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Found in the Basement of 85-31 115th St.

The faded inscription on the outside of the testimony.

My mother contracted to buy the Richmond Hill house “as is,” and it was full of stuff at the time she moved in. Most of the furniture I grew up with was in the house before any of us arrived. Many other things were there too – and are still there, in fact. There are quite a number of old letters and papers, pertaining to people we don’t know, and whose relationships are not clear to us. Edith Hull, who married a Mr. Pearl and became Edith Hull Pearl, was (I believe) the owner of the house previous to my mom; but there are many letters of the McLarty family – how they got here I don’t know. Here’s an example of these papers, a “conviction” or testimony of a Christian nature, written by John McLarty in 1881 to his son (also named John). There are a number of spelling errors, which I have preserved, and in general he doesn’t seem to quite finish thoughts or put in periods.  The document was written at 208 Lorimer Street in Brooklyn, a house which no longer exists. How it got here to Richmond Hill I don’t know.

Inscription on outside:

(selected) Thoughts on the use and value of a Liturgy in public worship
recommended to my Dear boy John McLarty
John McLarty
May 23 1881

Inside:

May 23rd, 1881. My views and thoughts on the use and value of a liturgy as a sistem of Divine Worship.

That branch of the Church Catholic, which I recognise, to which I am devotedly attached, and in which it has been my good fortune to be baptiesed, brings to her daily use, the rich treasures which her children have, during all these ages been gathering for her
How rich the Church is in historic, hallowed memories, how rich in noble works and deeds in philanthropic institutions, in great and honoured names, how rich in the blood of her martyrs and how especially rich in those inspiring hymns, and anthems, and prayers, which seem to bring as it were, the departed saints of old, back to our assemblies, so that those who are here, and those who are there, can worship God once more in the same transporting strains
There are many reasons why I cling with an increasing tenacity to those grand and sublime bursts of praise which have come echoing, rolling, down to us through the ages,
The Litany that incomparable formula of universal petition and prayer, who is there among us that would willingly relinquish it – that angelic strain the Gloria in Excelsis how could we part with it, and how could we replace it, and the noblest and the richest of them all, that sublime and soul inspiring anthem the Te Deum Laudamus why I cling to that as a child would cling to a venerable Mothers inherited blessing. Our modern hymns and songs of praise, grand and beautiful as many of them are yet they can never take the place of those sublime outbursts of praise sung by the saints of God, throughout the ages,
When I sing the songs of Sion I would have the hymns that cheered and encouraged the saints of old in their pilgrimage heavenward, I would have the hymns the martyrs sang on their way to the stake, I would have that angelic strain of the heavenly host, sung ages ago in the dawn of Christianity on the hillside of Judea
I think it impossible for our modern Church in our day to make another Te Deum at all comparable with the one we already posess. Before we can make another such soul inspiring anthem as that we must reverse the wheels of time we must have the shadow on the dial go backward, we must recall the sainted dead, we must rekindle the fires of persecution and restore the martyr age, we must arouse the spirit of that rushing mighty wind of pentacost, and awaken anew the lingiring echoes of the angelic song. We must visit the lowly manger and behold, even while the Magi present their offerings of gold, frankincense and myr, we must visit the dark and gloomy sepulchre even before the Angel watch have left their appointed places, we must reach the brow of that Holy Ascension Mount of Olivet, even before the cloud and the Master has vanished from our sight, then and then oh only may we hope to make another such Anthem, so glorious, so full of the breath of inspiration,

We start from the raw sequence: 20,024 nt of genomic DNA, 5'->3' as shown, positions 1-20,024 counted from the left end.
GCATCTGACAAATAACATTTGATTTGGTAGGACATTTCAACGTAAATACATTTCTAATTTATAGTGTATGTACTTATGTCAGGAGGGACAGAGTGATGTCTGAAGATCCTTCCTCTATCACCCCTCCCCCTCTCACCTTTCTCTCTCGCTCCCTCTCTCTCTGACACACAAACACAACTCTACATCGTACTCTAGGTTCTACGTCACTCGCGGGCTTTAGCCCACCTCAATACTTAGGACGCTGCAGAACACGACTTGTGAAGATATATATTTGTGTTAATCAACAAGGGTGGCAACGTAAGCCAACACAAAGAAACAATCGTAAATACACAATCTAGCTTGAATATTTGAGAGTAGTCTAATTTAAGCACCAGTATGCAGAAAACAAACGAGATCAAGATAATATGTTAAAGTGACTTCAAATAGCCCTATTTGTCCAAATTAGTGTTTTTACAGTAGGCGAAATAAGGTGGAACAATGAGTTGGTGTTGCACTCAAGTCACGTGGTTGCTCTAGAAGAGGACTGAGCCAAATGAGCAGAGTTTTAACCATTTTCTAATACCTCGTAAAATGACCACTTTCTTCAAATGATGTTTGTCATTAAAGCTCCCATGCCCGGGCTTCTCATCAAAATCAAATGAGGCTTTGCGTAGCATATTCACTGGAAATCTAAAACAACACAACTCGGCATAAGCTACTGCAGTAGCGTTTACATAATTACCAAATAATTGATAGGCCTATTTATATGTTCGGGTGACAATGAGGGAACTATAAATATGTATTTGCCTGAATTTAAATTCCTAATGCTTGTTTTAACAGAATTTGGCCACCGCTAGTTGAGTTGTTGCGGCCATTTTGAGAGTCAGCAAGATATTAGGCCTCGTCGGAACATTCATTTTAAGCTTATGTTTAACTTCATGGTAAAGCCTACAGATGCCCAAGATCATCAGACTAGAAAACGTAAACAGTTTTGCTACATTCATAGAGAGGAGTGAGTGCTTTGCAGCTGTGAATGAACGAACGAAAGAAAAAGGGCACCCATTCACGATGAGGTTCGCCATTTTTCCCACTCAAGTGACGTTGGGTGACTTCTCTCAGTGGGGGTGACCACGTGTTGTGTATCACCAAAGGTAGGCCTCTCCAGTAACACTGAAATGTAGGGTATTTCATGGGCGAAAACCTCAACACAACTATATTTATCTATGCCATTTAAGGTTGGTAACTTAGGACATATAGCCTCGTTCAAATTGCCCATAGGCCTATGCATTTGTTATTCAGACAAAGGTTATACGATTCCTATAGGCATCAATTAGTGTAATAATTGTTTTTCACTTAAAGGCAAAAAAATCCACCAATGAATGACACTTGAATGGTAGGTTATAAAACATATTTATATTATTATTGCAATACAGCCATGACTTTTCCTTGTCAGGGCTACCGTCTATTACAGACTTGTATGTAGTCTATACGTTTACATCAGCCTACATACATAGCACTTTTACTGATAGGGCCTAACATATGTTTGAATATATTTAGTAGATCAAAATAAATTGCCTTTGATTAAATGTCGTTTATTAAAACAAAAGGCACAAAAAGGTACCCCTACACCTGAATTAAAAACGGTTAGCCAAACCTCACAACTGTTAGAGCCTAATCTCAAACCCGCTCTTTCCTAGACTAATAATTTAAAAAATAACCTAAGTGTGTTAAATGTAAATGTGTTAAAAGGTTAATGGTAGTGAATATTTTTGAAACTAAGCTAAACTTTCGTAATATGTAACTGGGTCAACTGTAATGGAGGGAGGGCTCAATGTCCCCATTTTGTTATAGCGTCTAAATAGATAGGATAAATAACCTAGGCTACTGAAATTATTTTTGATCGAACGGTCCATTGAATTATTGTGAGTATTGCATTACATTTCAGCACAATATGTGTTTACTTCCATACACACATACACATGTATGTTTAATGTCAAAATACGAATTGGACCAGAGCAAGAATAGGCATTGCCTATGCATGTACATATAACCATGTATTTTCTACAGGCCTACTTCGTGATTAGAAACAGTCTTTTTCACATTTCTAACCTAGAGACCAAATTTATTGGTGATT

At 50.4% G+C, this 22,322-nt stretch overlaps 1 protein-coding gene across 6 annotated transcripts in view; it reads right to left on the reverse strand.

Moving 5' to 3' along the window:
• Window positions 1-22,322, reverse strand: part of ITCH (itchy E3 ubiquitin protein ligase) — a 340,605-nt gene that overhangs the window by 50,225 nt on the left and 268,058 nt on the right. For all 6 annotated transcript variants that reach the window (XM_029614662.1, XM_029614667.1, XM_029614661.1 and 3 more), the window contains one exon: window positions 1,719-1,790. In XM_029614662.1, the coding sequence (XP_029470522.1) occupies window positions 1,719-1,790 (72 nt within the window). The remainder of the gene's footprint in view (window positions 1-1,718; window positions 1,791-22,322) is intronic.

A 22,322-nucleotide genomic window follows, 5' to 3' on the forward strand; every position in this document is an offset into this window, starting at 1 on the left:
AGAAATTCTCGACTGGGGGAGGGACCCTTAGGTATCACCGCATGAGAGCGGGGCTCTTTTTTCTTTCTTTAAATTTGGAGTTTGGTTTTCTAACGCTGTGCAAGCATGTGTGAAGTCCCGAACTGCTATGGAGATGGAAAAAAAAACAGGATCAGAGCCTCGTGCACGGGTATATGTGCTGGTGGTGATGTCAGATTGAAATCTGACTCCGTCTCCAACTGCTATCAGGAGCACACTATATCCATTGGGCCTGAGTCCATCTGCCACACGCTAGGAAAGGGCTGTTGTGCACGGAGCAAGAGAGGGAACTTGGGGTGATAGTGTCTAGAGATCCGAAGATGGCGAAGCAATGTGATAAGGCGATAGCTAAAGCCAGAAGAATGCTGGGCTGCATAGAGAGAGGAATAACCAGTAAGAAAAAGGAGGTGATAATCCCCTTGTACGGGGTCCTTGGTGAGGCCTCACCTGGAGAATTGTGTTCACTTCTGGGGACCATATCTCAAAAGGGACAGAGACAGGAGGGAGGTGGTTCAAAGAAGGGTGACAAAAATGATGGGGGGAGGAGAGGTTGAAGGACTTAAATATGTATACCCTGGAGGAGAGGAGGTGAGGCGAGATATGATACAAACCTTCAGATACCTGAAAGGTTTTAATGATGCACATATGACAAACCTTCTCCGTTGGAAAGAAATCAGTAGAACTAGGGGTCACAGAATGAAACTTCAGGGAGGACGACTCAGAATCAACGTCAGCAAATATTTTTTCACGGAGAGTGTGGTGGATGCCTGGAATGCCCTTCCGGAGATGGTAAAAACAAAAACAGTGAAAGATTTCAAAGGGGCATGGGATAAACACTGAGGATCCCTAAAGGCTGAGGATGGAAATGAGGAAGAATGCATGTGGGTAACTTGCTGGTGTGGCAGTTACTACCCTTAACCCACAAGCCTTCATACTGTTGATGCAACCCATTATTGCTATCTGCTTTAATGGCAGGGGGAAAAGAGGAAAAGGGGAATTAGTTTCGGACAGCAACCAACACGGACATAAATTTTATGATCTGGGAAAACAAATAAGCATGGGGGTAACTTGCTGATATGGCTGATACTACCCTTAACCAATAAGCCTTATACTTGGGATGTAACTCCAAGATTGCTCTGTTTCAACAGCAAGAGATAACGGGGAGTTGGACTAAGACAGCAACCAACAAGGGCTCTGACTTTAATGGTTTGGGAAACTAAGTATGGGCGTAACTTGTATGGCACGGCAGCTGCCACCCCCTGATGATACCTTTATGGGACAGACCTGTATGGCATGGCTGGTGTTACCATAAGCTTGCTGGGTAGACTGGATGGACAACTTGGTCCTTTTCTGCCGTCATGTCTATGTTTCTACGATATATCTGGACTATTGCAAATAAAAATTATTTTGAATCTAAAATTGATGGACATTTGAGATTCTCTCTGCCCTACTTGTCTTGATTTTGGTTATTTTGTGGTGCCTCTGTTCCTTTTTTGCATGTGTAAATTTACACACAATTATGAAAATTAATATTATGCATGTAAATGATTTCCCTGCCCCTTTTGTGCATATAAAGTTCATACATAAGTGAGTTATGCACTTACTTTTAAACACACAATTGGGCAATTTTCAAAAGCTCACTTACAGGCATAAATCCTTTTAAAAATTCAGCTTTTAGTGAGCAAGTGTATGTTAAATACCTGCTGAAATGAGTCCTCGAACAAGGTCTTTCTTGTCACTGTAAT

I trust the day is comeing, not far distant, when a broader, more healthy and comprehensive view of our sistem of divine worship will be more jeneraly known and accorded us and yet more adopted by our esteemed dissenting brethren, that those exemplary Christian bodies around us will ere long discover that they have unwittingly given up part of their dowry, when they will consent to the use of those time honoured, beautiful and reverent firms [forms?] and simbols which add beauty dignity and reverence to divine worship and which are the common birthright of all the saints of God. I have often considered the public worship of our dissenting brethren rather cold and negative, too unobjective and impoverished in its surroundings, too bald and bare,
I think the public worship of the sanctuary should be warm and positive, objective, in its lessons, and simbols, and rich in all its surroundings and appointments, responsive in its rendering, and common to all engaged therein,
We very properly think it right, devout and reverent to unite in the hymns of praise, why not also unite in scripture reading and in the common prayer of the sanctuary.
I think we might at least gather as it were around the feet of our Blessed Lord at his, the Christian Alter, and offer to him in an audible, responsive manner that beautiful, comprehensive prayer he had taught us to observe such and even more than such are my views and honest, reverent conviction in regard to the public worship of Almighty God, our Heavenly Father, Maker of heaven and earth.

John McLarty
May 23rd, 1881
208 Lorimer Streeet
Brooklyn E [20?]

The whole document. It’s attached with a tack.